Thursday, August 11, 2011

What Should I Believe?

In Doug Coupland's book Generation A (2009), one of the characters gets a phone call:

Father:  "It's time we had a talk."
Zoë:  "What is it, Father?"
Father:  "It's simple, really.  You need to know that your mother and I don't believe in anything."

and later he says, "Ideology is for people who don't trust their own experiences and perceptions of the world" (pp. 165-166).

This is reminiscent of a line from Marat/Sade, by Peter Weiss.  In the play, the infamous Marquis de Sade says, "The only truth we can point to is the ever changing truth of our own experience."  In other words, truth is a moment-to-moment negotiation.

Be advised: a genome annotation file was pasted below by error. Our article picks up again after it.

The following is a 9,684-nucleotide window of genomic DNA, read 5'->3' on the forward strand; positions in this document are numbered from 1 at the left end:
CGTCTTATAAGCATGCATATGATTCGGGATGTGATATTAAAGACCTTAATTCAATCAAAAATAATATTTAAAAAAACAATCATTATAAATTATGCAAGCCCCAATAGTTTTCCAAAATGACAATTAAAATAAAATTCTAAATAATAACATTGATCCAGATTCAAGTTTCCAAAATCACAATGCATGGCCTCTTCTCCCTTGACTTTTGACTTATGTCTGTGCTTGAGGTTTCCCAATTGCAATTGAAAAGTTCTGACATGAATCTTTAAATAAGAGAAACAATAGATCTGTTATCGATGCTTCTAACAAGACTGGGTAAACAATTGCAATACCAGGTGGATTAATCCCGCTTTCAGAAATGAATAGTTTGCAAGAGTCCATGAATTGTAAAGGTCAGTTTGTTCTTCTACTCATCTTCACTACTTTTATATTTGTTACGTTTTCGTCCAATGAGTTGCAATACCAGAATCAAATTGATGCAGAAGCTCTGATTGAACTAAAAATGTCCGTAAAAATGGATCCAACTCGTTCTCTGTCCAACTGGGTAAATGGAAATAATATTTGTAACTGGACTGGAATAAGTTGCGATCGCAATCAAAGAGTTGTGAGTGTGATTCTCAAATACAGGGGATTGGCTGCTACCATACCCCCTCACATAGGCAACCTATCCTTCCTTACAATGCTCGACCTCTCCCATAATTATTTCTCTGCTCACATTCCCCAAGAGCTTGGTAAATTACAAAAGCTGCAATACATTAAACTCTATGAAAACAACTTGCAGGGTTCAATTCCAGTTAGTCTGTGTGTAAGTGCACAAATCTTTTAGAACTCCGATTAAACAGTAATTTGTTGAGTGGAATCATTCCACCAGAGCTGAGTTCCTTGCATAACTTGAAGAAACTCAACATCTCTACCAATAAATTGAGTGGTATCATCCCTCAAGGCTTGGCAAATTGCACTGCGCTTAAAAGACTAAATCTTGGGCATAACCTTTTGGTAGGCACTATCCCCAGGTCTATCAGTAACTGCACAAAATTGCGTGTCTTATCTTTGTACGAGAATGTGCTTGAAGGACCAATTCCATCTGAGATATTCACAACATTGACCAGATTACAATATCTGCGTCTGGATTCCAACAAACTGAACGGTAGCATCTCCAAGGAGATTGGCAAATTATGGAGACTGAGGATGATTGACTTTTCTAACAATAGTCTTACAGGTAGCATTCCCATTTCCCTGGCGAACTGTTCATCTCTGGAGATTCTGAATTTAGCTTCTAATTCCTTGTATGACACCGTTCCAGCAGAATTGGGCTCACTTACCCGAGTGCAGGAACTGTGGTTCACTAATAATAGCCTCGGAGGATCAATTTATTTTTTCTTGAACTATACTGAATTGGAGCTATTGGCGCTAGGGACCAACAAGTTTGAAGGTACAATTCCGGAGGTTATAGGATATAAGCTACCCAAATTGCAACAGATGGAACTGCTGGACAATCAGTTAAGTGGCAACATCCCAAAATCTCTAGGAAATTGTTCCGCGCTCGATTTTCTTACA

The trouble with experiences and perceptions being equated with "truth" is that perceptions are often immediately interpreted and the interpretation is remembered and believed, rather than the direct experience  -- brain research shows that even when a part of the brain is poked to elicit a feeling, the research subject creates a non-poking cause for the feeling (See

In his song "God," John Lennon discounts all the things people normally believe in including magic, the Bible, Jesus, Gita, Elvis, and the Beatles.  He says, "I just believe in me, Yoko and me."

But what should we believe in?  More on this soon.

1 comment:

  1. And the problem with perception and experience is that science is increasingly showing us that so much of what affects us (is real) is not perceivable by any of our senses. There is a lot happening all around us and in the universe that is beyond my senses, and my experience, (let's not even talk about understanding). To reduce all of that to a personal judgement of our experience is self-centered. The Marquis DeSade also says in Marat-Sade how he hates nature. I think the problem is a setting up of himself as the be-all and end-all of everything. Does that make any sense?